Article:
after the fetching of the first, second, and third segments of data from the video file in the storage array and the storing of the first, second, and third segments of data in the cache memory, the video file manager receiving, from the video application, a request for data from the video file beginning at a specified offset in the video file, and the video file manager responding to the request for data by searching the cache memory for data from the video file at the specified offset in the video file and finding that the data from the video file at the specified offset is in the third segment of data in the cache memory, and in response to finding that the data from the video file at the specified offset is in the third segment of data in the cache memory, returning data from the third segment of data in the cache memory to the video application and fetching a fourth segment of data from the video file in the storage array and storing the fourth segment of data from the video file in the cache memory, the fourth segment of data being contiguous with and preceding the third segment of data in the video file;
wherein the video file manager performs a search of cache state information in response to an initial sequence of first and second read requests from the host application for reading data from the video file, and performing the fetching of the first, second, and third segments of data from the video file in the storage array in response to the search of the cache state information finding that the cache state information indicates that: (a) buffers have already been allocated in the cache memory for buffering the first, second, and third segments of the data from the video file, and (b) the buffers do not include the data requested by the second read request, and (c) the initial sequence of the first and second read requests is likely to be the beginning of a sequential access of the video file; and
wherein the video file manager determines that the initial sequence of the first and second read requests is likely to be the beginning of a sequential access of the video file upon computing a distance between an offset specified by the first read request and an offset specified by the second read request and comparing the distance to a threshold and finding that the comparison indicates that the initial sequence of the first and second read requests is likely to be the beginning of a sequential access of the video file.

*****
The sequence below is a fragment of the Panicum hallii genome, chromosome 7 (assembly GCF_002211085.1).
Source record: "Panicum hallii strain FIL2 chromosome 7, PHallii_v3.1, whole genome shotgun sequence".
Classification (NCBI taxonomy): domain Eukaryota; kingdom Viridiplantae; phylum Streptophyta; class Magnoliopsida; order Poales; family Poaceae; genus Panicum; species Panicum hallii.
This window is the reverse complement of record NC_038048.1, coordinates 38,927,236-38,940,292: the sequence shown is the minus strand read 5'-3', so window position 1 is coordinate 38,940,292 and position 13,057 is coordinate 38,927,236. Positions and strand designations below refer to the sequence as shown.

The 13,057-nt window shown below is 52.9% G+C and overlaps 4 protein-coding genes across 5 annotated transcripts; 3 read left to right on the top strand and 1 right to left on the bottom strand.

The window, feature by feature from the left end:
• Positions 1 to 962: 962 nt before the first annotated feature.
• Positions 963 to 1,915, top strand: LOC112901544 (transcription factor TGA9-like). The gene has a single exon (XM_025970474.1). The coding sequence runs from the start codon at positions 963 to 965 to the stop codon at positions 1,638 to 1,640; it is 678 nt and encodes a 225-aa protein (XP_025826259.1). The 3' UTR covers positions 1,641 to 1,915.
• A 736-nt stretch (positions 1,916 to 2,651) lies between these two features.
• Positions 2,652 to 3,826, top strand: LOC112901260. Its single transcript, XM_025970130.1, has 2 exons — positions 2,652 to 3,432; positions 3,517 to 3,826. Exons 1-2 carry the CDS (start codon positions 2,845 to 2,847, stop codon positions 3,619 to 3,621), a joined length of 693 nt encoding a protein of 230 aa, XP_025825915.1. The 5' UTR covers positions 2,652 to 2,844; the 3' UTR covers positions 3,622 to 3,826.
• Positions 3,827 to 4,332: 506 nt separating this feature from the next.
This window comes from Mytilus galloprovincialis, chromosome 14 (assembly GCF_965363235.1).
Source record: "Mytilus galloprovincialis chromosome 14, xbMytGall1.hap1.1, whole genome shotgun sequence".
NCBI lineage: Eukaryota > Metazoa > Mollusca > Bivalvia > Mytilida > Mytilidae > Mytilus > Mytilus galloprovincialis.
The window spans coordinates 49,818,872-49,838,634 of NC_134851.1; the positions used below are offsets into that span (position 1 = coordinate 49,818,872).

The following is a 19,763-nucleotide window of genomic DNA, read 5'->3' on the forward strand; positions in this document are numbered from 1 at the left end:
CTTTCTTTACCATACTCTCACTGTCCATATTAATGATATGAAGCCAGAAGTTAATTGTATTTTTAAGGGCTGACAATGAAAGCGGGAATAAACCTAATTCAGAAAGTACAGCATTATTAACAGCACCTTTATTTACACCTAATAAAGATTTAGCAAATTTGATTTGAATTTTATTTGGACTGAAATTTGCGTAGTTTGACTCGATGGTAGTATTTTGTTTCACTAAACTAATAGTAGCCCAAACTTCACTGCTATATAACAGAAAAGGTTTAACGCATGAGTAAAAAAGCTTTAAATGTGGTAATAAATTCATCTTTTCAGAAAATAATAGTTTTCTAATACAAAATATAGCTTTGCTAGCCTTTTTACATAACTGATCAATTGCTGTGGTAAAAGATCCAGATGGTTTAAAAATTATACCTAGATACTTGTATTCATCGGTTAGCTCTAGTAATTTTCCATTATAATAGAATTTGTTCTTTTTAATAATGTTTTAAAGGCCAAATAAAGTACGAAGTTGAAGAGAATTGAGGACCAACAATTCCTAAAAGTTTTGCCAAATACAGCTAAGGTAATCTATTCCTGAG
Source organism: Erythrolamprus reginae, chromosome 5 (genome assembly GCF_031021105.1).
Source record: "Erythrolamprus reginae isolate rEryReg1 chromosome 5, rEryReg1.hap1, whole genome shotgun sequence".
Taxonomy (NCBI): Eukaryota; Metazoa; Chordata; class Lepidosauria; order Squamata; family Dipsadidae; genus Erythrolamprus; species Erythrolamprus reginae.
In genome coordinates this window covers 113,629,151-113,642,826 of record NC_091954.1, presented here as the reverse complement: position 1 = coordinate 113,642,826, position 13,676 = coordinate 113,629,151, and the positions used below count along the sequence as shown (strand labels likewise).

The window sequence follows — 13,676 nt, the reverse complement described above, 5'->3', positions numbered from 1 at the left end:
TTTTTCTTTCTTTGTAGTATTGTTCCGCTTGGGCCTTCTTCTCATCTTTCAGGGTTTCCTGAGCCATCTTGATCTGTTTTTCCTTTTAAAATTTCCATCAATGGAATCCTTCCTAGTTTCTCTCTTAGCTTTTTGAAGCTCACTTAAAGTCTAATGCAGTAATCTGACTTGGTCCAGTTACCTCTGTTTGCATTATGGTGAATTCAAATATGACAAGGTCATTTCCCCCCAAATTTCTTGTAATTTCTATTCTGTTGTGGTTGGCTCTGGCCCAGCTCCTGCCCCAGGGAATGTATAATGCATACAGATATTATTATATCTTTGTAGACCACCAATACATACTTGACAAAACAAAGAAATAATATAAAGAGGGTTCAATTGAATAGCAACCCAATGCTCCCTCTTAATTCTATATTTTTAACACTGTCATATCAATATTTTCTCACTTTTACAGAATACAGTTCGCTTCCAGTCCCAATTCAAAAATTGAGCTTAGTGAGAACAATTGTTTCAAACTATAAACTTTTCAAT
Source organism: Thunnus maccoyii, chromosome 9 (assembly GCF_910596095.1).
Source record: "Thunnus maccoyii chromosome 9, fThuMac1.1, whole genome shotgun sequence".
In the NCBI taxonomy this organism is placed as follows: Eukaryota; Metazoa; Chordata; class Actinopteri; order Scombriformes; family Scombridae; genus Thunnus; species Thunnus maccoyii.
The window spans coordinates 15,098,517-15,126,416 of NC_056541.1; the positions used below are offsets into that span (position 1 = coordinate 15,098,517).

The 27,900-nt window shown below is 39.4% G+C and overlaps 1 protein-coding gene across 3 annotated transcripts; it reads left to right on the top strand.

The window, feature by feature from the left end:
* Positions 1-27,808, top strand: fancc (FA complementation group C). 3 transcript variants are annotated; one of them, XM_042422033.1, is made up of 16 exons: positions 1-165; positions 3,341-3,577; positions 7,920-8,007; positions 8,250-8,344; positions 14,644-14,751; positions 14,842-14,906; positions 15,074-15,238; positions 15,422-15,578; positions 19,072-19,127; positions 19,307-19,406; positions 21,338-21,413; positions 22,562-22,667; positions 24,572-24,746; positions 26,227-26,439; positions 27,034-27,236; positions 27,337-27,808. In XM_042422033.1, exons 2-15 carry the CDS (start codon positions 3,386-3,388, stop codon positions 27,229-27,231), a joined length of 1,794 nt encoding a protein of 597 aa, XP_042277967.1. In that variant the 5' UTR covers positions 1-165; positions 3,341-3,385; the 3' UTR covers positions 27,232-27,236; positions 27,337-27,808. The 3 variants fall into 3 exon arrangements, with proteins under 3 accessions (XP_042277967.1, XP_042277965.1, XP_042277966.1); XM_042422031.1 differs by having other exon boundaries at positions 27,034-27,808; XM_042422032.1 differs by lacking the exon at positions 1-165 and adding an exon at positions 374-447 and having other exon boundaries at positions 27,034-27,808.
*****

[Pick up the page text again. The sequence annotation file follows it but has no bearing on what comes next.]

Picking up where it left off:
4. A data processing system comprising a host computer and a storage array coupled to the host computer for servicing storage access requests from the host computer, the host computer having a cache memory and being programmed with a video application and a video file manager, the video file manager being executable by the host computer for:
fetching a first segment of data from the video file in the storage array and storing the first segment of data in the cache memory;
fetching a second segment of data from the video file in the storage array and storing the second segment of data in the cache memory, the second segment of data being contiguous with and following the first segment of data in the video file;
fetching a third segment of data from the video file in the storage array and storing the third segment of data in the cache memory, the third segment of data being contiguous with and preceding the first segment of data in the video file;
after the fetching of the first, second, and third segments of data from the video file in the storage array and the storing of the first, second, and third segments of data in the cache memory, for receiving, from the video application, a request for data from the video file beginning at a specified offset in the video file, and for responding to the request for data by searching the cache memory for data from the video file at the specified offset in the video file and finding that the data from the video file at the specified offset is in the third segment of data in the cache memory, and in response to finding that the data from the video file at the specified offset is in the third segment of data in the cache memory, for returning data from the third segment of data in the cache memory to the video application and fetching a fourth segment of data from the video file in the storage array and storing the fourth segment of data from the video file in the cache memory, the fourth segment of data being contiguous with and preceding the third segment of data in the video file;